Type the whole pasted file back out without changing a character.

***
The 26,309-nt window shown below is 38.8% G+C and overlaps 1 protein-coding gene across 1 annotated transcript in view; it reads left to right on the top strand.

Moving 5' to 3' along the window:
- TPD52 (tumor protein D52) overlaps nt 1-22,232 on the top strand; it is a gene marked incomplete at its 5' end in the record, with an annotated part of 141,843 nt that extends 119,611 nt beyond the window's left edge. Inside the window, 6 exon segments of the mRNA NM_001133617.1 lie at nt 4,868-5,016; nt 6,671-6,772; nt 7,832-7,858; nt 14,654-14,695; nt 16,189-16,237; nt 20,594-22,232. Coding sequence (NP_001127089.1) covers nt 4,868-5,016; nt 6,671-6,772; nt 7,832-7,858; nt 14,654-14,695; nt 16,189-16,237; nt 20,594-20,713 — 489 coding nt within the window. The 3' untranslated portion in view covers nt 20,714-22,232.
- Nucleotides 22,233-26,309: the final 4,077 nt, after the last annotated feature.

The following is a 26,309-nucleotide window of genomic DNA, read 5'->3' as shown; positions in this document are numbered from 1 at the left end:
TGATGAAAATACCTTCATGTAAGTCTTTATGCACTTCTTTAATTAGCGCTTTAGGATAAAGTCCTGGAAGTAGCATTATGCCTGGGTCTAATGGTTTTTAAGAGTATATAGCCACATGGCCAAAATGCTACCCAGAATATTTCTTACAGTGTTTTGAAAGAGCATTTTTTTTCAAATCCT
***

The 26,309-nt window shown below is 38.8% G+C and overlaps 1 protein-coding gene across 1 annotated transcript in view; it reads left to right on the top strand.

Moving 5' to 3' along the window:
- TPD52 (tumor protein D52) overlaps nt 1-22,232 on the top strand; it is a gene marked incomplete at its 5' end in the record, with an annotated part of 141,843 nt that extends 119,611 nt beyond the window's left edge. Inside the window, 6 exon segments of the mRNA NM_001133617.1 lie at nt 4,868-5,016; nt 6,671-6,772; nt 7,832-7,858; nt 14,654-14,695; nt 16,189-16,237; nt 20,594-22,232. Coding sequence (NP_001127089.1) covers nt 4,868-5,016; nt 6,671-6,772; nt 7,832-7,858; nt 14,654-14,695; nt 16,189-16,237; nt 20,594-20,713 — 489 coding nt within the window. The 3' untranslated portion in view covers nt 20,714-22,232.
- Nucleotides 22,233-26,309: the final 4,077 nt, after the last annotated feature.

The following is a 26,309-nucleotide window of genomic DNA, read 5'->3' as shown; positions in this document are numbered from 1 at the left end:
TGATGAAAATACCTTCATGTAAGTCTTTATGCACTTCTTTAATTAGCGCTTTAGGATAAAGTCCTGGAAGTAGCATTATGCCTGGGTCTAATGGTTTTTAAGAGTATATAGCCACATGGCCAAAATGCTACCCAGAATATTTCTTACAGTGTTTTGAAAGAGCATTTTTTTTCAAATCCT